Thursday, January 01, 2015

A few of the Arizona geology stories of 2014

A few of the many geologic stories of 2014 that

The eastern Arizona magnitude 5.3 earthquake near the town of Duncan was the biggest in the region in more than 75 years.   There have been hundreds of aftershocks recorded and a couple dozen were large enough to be felt by local residents (right).  AZGS deployed a network of portable seismometers to capture more and better locations.  AZGS's Jeri Young is working on a comprehensive analysis of the results, to better understand the seismic environment and the potential for future quakes.

Another quake this fall, between Sedona and Flagstaff, with a magnitude of 4.7 shook up residents across the area, and was preceded by a number of foreshocks.  Shortly afterward, well-known geologist Paul Lindbergh's discovery of a geologically young and active Oak Creek-Mormon Lake graben system was published, offering a possible explanation for the seismicity in this area.

Monsoon rains this past summer in the Phoenix region produced flooding, debris flows, rock falls, and opened new earth fissures and activated existing ones.  There's been questions in the geotechnical community about how subsidence in some of the valleys may be modifying runoff and areas subject to flooding.   [Left, earth fissure extends under home in Chandler Heights.  Photo by Joe Cook, AZGS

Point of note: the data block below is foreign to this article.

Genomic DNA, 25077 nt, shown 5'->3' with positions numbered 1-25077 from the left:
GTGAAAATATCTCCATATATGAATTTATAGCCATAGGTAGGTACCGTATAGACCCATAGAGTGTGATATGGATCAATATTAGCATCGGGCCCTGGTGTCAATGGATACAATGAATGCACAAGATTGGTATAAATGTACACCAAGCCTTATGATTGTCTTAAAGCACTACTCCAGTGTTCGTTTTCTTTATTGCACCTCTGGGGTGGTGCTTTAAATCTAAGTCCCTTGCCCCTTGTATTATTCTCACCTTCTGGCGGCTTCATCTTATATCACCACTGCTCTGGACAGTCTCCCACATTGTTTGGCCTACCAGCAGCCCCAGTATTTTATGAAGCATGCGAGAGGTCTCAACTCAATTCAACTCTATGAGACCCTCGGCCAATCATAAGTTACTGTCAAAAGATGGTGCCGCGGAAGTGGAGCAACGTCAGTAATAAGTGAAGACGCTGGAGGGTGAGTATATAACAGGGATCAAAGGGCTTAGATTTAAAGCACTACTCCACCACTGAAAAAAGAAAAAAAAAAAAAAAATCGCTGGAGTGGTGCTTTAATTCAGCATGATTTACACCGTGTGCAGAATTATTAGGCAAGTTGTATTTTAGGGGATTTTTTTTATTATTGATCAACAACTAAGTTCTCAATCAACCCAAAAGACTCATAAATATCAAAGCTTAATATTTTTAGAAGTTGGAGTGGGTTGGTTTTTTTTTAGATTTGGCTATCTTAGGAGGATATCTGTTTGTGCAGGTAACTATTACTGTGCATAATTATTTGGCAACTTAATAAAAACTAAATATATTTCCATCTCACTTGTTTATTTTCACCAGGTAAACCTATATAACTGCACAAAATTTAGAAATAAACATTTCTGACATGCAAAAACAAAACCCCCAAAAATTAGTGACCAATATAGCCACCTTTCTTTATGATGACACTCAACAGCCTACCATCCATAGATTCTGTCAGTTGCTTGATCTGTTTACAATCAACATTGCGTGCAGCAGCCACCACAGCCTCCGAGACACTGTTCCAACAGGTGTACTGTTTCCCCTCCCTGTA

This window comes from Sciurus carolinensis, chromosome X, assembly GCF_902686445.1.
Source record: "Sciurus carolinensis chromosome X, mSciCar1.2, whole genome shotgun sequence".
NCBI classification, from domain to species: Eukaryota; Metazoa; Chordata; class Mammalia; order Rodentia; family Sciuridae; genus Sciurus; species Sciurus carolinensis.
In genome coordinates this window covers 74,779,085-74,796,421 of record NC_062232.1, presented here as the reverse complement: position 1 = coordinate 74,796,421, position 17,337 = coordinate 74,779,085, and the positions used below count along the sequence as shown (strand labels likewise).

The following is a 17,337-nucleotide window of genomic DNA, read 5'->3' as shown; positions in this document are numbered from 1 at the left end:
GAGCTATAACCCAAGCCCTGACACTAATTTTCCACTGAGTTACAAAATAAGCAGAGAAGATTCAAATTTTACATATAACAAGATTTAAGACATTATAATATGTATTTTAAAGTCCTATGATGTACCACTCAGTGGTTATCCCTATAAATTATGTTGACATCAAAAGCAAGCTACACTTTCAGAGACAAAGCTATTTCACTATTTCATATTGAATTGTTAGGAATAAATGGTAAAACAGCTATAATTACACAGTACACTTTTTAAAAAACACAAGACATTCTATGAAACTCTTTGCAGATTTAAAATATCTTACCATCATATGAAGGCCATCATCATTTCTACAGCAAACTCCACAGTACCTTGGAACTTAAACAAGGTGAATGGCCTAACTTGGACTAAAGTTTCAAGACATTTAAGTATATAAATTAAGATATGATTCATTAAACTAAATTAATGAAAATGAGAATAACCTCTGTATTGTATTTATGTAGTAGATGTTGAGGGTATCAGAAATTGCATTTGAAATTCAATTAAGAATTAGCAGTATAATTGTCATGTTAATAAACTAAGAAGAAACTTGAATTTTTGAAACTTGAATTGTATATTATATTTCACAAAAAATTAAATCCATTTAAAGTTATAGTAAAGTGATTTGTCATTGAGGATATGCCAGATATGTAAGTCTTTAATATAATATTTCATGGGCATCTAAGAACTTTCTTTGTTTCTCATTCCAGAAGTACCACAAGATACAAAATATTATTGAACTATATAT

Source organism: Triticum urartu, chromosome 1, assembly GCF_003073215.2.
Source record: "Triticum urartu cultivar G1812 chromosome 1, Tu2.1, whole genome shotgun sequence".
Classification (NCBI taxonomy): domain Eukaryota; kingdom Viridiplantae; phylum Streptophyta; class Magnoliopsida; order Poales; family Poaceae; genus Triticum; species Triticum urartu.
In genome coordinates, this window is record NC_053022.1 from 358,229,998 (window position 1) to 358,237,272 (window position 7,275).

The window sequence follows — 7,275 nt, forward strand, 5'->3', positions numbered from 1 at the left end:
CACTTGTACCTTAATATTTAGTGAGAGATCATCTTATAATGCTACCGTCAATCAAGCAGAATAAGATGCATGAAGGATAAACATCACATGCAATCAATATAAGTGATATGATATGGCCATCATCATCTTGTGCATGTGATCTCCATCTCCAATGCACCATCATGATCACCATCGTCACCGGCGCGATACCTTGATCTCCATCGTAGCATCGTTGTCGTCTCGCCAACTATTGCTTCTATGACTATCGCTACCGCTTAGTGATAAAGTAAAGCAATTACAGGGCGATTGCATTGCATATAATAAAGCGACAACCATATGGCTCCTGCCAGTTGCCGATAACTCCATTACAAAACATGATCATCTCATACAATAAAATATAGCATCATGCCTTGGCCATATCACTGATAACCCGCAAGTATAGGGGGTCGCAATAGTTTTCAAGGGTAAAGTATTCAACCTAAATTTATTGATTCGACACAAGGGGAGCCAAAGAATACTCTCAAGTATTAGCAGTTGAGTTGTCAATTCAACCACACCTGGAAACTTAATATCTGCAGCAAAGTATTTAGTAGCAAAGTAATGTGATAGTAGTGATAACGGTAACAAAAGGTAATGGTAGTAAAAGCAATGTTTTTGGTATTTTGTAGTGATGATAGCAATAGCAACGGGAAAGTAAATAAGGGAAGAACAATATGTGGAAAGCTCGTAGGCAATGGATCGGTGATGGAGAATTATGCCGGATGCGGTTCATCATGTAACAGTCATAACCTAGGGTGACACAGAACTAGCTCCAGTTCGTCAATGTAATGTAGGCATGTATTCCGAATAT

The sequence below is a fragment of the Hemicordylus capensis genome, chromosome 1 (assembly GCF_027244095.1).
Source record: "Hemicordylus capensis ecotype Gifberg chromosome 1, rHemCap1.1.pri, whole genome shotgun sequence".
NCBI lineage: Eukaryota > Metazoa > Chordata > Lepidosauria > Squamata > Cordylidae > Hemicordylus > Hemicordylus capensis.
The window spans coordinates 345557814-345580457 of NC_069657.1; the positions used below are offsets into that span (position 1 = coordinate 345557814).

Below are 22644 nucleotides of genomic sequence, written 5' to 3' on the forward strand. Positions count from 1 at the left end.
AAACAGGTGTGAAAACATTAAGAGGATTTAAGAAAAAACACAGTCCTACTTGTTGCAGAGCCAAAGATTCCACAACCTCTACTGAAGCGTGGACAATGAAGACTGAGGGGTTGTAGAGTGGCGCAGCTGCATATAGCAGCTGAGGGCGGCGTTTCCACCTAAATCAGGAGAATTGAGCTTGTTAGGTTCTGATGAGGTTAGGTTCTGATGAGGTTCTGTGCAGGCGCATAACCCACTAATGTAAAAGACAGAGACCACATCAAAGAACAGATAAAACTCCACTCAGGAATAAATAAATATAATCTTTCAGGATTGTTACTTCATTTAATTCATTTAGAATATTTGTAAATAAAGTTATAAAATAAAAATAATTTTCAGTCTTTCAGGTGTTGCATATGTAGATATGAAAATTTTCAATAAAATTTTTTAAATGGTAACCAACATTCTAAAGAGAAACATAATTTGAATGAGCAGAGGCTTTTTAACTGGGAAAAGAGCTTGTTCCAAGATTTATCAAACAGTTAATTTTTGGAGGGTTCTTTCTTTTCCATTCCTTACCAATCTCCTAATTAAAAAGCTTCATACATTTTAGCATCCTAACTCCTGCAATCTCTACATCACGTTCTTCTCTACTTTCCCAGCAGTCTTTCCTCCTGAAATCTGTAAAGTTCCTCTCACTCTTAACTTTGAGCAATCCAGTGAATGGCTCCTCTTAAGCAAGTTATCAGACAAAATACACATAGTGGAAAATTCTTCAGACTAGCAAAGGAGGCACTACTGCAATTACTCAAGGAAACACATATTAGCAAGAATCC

In August, the Arizona [Phoenix] Republic newspaper ran a series of articles on the abandoned uranium mines on the Navajo Reservation, left over from the Cold War frenzy of the 1950's and the reclamation efforts to clean up that legacy.    There is additional technical data available on the sites and progress on reclamation at    

That site reports: "In 1989, Navajo AML conducted an on-the-ground survey of abandon mine lands and inventoried 273 coal, 33 copper and over 1000 abandon uranium mines.   Since then, NAML has successfully reclaimed all the inventoried coal sites and received coal certification in 1994. In addition, other non-coal sites were addressed, a total of 913 uranium and 33 copper mines were reclaimed. The abandon mines include both surface mines such as open pit, rimstrips, trenches, and underground mines with features like portals/adits, incline and vertical shafts. In the reclamation of uranium sites, the Health Physics personnel monitors radiation exposure for safety and environmental controls during the reclamation activities."

And lastly in this non-comprehensive list of geo-stories, Arizona was home to national geoscience conferences in 2014 with the Association of Environmental and Engineering Geologists meeting in Phoenix and the American Institute of Professional Geologists gathering in conjunction with the Arizona Hydrologic Society in Prescott.

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